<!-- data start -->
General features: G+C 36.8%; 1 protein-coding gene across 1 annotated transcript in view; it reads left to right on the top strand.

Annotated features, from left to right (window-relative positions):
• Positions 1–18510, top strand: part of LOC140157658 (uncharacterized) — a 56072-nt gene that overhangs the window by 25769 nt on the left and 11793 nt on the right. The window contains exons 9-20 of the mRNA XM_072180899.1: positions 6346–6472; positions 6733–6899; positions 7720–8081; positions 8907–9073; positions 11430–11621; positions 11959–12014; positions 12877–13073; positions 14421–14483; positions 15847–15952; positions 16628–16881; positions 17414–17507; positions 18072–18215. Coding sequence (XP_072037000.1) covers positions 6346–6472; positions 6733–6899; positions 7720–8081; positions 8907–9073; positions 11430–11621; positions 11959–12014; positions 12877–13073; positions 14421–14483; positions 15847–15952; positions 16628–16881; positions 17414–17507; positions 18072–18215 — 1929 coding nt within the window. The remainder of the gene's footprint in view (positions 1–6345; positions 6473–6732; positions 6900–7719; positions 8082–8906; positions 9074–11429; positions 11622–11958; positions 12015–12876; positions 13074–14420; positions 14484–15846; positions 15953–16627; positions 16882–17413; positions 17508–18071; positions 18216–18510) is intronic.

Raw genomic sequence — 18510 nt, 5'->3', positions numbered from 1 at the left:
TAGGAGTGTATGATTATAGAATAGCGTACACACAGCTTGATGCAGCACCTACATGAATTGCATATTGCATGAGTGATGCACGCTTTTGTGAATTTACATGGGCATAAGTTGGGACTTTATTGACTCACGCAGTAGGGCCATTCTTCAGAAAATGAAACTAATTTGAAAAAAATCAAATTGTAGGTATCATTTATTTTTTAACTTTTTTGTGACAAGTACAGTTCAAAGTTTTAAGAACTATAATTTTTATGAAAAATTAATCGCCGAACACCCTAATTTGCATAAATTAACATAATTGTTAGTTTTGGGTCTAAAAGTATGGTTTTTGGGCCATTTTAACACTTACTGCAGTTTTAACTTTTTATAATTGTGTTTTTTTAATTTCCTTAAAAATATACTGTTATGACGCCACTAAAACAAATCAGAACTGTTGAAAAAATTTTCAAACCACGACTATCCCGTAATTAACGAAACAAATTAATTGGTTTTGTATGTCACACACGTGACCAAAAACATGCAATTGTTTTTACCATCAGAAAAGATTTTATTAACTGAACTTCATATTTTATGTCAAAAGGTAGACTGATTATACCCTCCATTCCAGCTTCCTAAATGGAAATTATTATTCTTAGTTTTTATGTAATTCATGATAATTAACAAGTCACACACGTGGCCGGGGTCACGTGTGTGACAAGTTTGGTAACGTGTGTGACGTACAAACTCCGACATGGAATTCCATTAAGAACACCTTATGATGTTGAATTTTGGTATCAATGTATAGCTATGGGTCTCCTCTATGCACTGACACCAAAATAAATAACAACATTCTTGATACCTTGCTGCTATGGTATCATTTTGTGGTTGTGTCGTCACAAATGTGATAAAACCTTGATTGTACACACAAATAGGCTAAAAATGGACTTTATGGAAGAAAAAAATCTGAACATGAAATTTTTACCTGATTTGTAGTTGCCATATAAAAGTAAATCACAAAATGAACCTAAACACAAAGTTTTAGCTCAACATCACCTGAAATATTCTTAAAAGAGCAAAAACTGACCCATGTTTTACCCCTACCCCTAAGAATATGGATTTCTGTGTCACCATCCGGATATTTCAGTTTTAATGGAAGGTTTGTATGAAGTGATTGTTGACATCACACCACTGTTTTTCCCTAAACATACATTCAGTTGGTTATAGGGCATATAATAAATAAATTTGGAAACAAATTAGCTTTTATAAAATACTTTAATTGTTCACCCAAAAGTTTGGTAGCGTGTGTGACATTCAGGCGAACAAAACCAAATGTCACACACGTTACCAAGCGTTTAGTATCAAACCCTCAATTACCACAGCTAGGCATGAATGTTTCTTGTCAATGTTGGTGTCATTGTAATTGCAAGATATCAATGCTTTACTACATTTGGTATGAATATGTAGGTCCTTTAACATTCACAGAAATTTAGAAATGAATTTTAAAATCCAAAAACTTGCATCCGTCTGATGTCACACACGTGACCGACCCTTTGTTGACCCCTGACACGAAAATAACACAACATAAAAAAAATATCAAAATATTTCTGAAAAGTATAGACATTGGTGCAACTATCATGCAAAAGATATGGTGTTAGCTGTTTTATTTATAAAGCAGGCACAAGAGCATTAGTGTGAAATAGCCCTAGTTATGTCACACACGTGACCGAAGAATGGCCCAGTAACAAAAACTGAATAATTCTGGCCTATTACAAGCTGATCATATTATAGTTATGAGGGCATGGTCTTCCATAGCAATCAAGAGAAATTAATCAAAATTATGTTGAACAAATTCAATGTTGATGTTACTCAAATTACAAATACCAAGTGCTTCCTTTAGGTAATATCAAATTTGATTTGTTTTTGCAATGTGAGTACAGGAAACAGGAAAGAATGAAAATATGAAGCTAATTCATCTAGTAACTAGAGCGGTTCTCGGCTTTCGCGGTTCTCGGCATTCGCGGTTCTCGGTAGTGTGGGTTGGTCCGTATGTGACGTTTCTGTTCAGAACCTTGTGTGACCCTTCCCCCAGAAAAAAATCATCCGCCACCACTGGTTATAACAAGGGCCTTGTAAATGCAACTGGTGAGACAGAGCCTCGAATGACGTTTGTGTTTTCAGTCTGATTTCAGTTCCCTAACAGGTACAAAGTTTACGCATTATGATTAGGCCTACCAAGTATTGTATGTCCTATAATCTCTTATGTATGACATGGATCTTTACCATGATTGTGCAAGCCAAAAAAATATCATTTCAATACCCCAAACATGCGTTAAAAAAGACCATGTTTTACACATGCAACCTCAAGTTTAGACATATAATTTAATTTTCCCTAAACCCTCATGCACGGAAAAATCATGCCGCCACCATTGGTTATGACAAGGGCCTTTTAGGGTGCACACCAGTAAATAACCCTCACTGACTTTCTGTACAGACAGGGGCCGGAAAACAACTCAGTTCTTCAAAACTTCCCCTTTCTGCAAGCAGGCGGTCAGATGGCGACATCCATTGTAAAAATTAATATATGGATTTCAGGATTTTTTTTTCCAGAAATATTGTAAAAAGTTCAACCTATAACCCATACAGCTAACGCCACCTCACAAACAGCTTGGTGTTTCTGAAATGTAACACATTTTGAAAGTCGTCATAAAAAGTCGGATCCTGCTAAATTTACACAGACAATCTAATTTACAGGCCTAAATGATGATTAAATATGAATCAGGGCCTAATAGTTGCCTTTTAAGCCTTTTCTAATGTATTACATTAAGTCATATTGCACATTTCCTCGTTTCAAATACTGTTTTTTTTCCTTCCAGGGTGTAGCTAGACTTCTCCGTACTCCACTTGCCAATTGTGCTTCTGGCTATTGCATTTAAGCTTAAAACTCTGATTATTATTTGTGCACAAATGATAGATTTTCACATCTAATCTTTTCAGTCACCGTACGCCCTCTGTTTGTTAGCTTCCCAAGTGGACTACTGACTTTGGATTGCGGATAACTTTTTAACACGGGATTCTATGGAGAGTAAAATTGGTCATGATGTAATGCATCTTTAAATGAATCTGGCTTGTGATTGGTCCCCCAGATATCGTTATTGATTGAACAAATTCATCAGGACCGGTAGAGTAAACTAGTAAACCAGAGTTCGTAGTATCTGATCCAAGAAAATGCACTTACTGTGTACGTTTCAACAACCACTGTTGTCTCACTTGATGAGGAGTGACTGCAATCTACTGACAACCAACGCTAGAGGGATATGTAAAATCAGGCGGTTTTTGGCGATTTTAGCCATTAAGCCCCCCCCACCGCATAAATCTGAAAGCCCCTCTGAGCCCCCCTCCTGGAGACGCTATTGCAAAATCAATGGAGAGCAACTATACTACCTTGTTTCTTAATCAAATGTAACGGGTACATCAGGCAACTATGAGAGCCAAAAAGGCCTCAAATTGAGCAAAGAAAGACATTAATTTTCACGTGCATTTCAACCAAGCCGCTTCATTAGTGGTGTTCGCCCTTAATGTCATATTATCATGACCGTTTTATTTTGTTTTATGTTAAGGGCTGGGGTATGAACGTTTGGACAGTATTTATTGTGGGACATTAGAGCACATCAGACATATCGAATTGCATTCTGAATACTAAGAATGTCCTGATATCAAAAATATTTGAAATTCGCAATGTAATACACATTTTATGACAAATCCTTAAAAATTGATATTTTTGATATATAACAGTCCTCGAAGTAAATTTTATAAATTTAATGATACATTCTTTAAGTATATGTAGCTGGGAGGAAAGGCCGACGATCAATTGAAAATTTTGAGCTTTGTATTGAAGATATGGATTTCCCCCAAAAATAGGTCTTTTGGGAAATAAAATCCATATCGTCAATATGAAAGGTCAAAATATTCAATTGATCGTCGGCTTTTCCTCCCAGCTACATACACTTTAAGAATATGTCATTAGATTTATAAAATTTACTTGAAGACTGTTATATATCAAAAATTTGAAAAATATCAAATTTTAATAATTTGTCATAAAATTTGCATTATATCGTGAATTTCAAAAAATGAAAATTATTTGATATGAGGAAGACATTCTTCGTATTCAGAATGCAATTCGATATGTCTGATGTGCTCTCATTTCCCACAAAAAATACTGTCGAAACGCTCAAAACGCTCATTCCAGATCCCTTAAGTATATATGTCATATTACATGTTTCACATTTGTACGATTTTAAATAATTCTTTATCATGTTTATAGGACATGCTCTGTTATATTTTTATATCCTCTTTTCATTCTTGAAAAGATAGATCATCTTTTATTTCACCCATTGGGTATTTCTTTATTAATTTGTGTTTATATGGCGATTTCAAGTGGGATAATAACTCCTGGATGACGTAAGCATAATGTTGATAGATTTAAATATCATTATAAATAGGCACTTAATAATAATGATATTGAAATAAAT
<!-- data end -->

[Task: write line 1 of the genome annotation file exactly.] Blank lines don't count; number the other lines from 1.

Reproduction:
General features: G+C 36.8%; 1 protein-coding gene across 1 annotated transcript in view; it reads left to right on the top strand.